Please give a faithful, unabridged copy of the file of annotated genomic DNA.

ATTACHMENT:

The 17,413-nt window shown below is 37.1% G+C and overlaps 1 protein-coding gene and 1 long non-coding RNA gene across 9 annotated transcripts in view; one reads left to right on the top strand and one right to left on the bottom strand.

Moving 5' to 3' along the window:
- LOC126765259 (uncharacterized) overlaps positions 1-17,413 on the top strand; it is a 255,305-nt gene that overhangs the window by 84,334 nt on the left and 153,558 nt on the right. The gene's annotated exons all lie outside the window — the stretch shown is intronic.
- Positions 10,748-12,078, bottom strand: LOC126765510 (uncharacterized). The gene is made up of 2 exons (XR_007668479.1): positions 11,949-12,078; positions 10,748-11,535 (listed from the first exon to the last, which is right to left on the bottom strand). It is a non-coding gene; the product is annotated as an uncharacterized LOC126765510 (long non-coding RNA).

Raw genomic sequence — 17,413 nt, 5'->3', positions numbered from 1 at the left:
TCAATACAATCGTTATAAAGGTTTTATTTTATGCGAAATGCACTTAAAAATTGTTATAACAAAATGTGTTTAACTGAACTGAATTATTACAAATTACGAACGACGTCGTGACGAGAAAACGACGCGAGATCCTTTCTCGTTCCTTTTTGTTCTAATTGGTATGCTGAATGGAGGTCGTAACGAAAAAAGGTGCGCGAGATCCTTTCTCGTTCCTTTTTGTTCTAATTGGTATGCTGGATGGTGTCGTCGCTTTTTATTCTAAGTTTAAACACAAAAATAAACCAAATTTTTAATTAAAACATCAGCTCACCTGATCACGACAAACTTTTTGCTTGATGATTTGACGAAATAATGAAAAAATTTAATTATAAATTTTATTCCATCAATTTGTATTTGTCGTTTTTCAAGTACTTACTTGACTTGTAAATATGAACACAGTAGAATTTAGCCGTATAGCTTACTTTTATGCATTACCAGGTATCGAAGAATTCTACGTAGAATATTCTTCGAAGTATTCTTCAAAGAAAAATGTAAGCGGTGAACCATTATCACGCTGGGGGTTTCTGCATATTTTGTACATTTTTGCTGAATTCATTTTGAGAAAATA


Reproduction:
The 17,413-nt window shown below is 37.1% G+C and overlaps 1 protein-coding gene and 1 long non-coding RNA gene across 9 annotated transcripts in view; one reads left to right on the top strand and one right to left on the bottom strand.

Moving 5' to 3' along the window:
- LOC126765259 (uncharacterized) overlaps positions 1-17,413 on the top strand; it is a 255,305-nt gene that overhangs the window by 84,334 nt on the left and 153,558 nt on the right. The gene's annotated exons all lie outside the window — the stretch shown is intronic.
- Positions 10,748-12,078, bottom strand: LOC126765510 (uncharacterized). The gene is made up of 2 exons (XR_007668479.1): positions 11,949-12,078; positions 10,748-11,535 (listed from the first exon to the last, which is right to left on the bottom strand). It is a non-coding gene; the product is annotated as an uncharacterized LOC126765510 (long non-coding RNA).

Raw genomic sequence — 17,413 nt, 5'->3', positions numbered from 1 at the left:
TCAATACAATCGTTATAAAGGTTTTATTTTATGCGAAATGCACTTAAAAATTGTTATAACAAAATGTGTTTAACTGAACTGAATTATTACAAATTACGAACGACGTCGTGACGAGAAAACGACGCGAGATCCTTTCTCGTTCCTTTTTGTTCTAATTGGTATGCTGAATGGAGGTCGTAACGAAAAAAGGTGCGCGAGATCCTTTCTCGTTCCTTTTTGTTCTAATTGGTATGCTGGATGGTGTCGTCGCTTTTTATTCTAAGTTTAAACACAAAAATAAACCAAATTTTTAATTAAAACATCAGCTCACCTGATCACGACAAACTTTTTGCTTGATGATTTGACGAAATAATGAAAAAATTTAATTATAAATTTTATTCCATCAATTTGTATTTGTCGTTTTTCAAGTACTTACTTGACTTGTAAATATGAACACAGTAGAATTTAGCCGTATAGCTTACTTTTATGCATTACCAGGTATCGAAGAATTCTACGTAGAATATTCTTCGAAGTATTCTTCAAAGAAAAATGTAAGCGGTGAACCATTATCACGCTGGGGGTTTCTGCATATTTTGTACATTTTTGCTGAATTCATTTTGAGAAAATA